Making my NHL debut at AMALIE Arena was awesome. The rink was packed. I've never played in front of that many people before. During the pregame player introductions, the stands were dark except for the blue-lighted bracelets the fans were wearing. It got pretty loud in there. I think that might have been the loudest arena I've ever heard. When they announced my name and I skated out to the center circle with the rest of my teammates, it was surreal. Absolutely a dream come true. It took a while for it to set in, that I'm on the team, that I'm playing in the NHL. Even when Coop told me I had made the team it still didn't really feel like it was happening. But I think it finally sunk in at that moment. It still kind of hasn't, but at that moment when they introduced my name and I skated out in front of the fans, I kind of felt like, 'I'm here.' I was amped up too.
It took me a couple shifts in that game against Florida to finally settle down and play. I was a little more nervous than usual, but once you get on the ice a few times, you realize, 'Hey, I can play here.' Then you're like, 'Okay, let's play.' You see these players on TV all the time. They're so hyped up. I've been hearing Stamkos' name on TV since I was a kid, you know what I mean? And then you get here and realize he's a great guy and you're playing at the same level in the same league as him. It takes a little bit but then you get into the game and some things go your way and you're like, 'Okay, I can play at this pace.'
Playing in my first NHL game was surreal, but then going to Toronto and playing there was an even different level because that's where I grew up watching games. I have so many memories as a kid going there and watching my favorite team as a kid. I've probably attended five games at Scotiabank Arena, or the Air Canada Centre as it was called when I was going there. Tickets are pretty expensive. I couldn't go every year as a kid, but it'd be Hockey Night in Canada and you'd watch the Leafs. They were my favorite team, and I used to root for them. And then they drafted me in the third round. It was crazy to play so soon in my career against the Leafs in Toronto. It was quite the journey I had between getting drafted by Toronto and then traded, bouncing around between the AHL and ECHL, making my way to the NHL and playing against the team that drafted me in front of my friends and family. A lot of people who had been along for that journey wanted to be there for that game. I think I got 10 tickets, but so many more people got their own tickets. I had a big fan club at that game, probably around 25 people.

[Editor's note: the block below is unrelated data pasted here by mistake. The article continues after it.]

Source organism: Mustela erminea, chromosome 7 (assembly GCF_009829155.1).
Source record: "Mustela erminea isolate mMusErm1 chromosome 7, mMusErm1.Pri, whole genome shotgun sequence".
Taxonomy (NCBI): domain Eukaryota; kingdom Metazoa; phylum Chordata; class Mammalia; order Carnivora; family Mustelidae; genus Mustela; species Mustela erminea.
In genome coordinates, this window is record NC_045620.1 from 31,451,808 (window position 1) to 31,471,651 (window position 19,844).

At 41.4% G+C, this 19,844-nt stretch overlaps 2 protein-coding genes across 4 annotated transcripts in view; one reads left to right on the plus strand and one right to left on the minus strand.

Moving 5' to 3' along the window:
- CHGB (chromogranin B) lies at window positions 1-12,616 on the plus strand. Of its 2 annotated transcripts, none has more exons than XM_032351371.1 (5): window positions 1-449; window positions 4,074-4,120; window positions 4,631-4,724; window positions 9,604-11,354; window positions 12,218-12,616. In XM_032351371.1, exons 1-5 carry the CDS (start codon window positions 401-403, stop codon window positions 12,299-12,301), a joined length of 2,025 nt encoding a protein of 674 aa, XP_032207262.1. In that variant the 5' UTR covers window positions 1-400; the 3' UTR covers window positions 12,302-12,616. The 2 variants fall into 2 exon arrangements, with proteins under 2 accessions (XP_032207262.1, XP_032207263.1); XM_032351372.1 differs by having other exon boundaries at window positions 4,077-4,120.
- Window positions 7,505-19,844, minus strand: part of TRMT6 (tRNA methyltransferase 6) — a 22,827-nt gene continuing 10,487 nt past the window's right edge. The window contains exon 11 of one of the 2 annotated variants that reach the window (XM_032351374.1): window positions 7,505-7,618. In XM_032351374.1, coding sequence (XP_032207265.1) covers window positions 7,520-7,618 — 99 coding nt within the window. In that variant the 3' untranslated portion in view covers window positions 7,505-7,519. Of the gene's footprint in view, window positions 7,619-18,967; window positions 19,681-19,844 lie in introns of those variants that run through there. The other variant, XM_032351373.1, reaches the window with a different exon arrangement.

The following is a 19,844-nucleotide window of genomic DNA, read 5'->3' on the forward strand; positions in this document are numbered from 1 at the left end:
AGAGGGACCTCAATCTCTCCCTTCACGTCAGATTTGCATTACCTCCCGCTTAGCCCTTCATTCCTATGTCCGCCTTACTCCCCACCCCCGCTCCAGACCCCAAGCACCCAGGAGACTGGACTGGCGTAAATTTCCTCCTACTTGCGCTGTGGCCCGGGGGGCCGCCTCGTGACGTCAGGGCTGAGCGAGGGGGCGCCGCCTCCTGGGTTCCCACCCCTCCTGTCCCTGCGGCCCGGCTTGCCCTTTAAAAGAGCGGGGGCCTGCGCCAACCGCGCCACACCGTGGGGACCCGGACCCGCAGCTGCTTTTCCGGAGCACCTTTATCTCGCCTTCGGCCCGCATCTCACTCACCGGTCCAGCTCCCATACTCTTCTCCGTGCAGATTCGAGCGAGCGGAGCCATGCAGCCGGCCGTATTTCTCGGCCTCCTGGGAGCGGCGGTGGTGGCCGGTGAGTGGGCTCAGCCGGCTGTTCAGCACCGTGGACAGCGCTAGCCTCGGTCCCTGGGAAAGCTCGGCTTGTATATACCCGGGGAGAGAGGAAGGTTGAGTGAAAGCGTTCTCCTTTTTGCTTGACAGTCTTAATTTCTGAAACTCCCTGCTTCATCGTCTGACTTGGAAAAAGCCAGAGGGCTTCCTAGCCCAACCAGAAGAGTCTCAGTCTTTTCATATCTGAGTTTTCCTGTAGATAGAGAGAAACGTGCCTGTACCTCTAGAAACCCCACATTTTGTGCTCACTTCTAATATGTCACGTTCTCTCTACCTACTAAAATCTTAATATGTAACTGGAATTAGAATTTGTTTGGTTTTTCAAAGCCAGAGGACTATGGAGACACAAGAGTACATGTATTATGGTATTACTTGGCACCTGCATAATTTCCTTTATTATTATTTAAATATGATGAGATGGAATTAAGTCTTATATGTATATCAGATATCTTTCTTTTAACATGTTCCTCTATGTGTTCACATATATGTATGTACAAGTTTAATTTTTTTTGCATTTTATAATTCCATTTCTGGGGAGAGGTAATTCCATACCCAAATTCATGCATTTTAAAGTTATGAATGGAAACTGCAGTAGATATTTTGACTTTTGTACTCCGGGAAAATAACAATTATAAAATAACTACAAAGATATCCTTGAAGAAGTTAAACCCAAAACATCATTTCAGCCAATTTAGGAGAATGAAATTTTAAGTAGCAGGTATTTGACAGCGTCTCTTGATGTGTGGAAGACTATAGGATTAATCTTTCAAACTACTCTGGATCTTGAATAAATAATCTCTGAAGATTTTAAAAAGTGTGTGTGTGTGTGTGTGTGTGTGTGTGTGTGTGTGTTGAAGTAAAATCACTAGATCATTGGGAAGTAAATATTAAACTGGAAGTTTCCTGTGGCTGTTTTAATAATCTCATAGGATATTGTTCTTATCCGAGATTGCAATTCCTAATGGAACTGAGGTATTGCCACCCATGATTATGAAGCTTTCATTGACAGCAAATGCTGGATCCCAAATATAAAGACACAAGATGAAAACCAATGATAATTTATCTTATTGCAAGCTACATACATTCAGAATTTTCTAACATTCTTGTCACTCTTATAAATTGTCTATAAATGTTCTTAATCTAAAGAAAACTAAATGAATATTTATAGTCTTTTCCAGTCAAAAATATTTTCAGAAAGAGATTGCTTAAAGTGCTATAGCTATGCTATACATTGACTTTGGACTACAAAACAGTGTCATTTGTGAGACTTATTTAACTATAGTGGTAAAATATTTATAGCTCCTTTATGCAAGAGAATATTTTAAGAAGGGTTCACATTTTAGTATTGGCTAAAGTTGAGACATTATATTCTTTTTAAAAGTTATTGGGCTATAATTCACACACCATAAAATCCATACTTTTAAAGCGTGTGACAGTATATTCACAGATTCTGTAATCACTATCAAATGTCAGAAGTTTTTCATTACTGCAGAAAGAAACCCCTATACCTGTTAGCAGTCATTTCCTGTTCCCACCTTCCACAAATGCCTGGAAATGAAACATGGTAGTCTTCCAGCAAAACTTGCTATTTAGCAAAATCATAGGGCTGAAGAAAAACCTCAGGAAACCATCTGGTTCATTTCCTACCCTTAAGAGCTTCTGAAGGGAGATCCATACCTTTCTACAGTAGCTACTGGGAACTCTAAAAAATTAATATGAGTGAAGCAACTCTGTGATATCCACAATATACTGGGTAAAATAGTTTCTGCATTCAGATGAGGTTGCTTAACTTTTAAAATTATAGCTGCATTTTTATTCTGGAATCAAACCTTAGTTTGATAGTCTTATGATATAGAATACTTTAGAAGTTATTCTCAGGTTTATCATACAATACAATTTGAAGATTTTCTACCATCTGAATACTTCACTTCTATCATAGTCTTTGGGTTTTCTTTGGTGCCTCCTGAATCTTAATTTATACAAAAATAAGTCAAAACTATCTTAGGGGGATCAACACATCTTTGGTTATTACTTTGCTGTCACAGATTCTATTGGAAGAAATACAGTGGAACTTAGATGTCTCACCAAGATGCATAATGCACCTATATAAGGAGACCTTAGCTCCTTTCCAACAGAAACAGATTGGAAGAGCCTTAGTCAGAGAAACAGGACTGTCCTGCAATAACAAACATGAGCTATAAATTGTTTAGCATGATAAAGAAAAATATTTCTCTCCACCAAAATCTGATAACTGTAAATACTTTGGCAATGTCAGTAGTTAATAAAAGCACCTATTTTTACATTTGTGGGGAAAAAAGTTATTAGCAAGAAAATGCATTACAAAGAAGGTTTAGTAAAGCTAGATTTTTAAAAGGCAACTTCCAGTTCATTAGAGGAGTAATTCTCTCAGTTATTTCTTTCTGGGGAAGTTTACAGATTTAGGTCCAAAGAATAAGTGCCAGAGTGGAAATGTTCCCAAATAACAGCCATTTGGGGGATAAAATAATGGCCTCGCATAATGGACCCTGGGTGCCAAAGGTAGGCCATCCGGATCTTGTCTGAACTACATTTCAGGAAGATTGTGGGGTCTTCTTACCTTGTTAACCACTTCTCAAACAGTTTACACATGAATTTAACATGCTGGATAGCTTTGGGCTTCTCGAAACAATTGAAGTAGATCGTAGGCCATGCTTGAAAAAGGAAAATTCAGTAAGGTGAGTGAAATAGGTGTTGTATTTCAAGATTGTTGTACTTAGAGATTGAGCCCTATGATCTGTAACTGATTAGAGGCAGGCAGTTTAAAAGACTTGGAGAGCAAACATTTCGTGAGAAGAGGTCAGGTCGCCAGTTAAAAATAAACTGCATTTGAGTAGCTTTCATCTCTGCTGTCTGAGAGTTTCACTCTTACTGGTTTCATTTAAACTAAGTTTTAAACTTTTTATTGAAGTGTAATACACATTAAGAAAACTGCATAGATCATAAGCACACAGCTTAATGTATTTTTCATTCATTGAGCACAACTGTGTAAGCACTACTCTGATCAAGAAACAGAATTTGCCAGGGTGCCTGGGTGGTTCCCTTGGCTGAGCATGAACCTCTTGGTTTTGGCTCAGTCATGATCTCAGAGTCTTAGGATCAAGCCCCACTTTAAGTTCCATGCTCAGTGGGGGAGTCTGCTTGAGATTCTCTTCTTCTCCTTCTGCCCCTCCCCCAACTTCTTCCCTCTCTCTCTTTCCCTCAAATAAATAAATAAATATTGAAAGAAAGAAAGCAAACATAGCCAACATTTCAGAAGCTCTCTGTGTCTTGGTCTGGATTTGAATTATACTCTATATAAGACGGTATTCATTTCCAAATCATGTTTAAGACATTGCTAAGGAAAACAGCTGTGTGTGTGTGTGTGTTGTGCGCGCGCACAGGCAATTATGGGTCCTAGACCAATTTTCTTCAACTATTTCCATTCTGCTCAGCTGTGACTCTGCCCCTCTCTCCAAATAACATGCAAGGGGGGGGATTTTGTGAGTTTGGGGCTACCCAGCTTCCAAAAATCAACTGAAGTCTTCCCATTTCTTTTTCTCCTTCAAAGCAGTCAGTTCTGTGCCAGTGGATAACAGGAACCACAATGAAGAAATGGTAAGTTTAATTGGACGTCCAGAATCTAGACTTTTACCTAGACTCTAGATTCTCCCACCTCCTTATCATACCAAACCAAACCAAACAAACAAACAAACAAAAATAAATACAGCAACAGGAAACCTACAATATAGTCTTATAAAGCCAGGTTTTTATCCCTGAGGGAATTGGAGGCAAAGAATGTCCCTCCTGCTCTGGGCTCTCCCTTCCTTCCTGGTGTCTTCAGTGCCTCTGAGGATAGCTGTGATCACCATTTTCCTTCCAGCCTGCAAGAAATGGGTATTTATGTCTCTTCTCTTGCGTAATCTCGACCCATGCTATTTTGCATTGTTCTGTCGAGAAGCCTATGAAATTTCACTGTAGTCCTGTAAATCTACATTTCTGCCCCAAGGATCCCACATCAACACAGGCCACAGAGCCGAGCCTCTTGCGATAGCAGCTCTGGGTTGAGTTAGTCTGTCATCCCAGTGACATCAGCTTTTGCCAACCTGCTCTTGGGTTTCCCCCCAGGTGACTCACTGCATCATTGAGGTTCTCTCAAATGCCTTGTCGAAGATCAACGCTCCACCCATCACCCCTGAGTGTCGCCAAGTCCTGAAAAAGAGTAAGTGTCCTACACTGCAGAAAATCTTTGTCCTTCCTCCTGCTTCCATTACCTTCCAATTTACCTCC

Before the game in Toronto, the guys had me take the solo rookie lap before warmups. That was an awesome experience, getting to do that in Toronto. My parents got a kick out of that. They were laughing about it when I saw them after the game. It was great to be able to share that experience with them. After the game, I said hi to all the people there to watch me play. It was a pretty quick turnaround though. We had to fly to Ottawa immediately after the game. There's probably like 20 people down near the locker room wanting to see me after the game, and I need to talk to all of them in like 10 minutes. It's tough, but it's part of our job. Play and move on to the next city. A lot of those people have seen me play a lot of times, but it's definitely different watching me play at that arena. Sometimes, it's hard to believe it's the NHL, that I'm here in the NHL. I've been dreaming about it for so long. I spent a lot of time in the minors. I've moved around a lot. It's tough to believe that now I'm in the NHL. But I'm here and I'm enjoying every minute of it."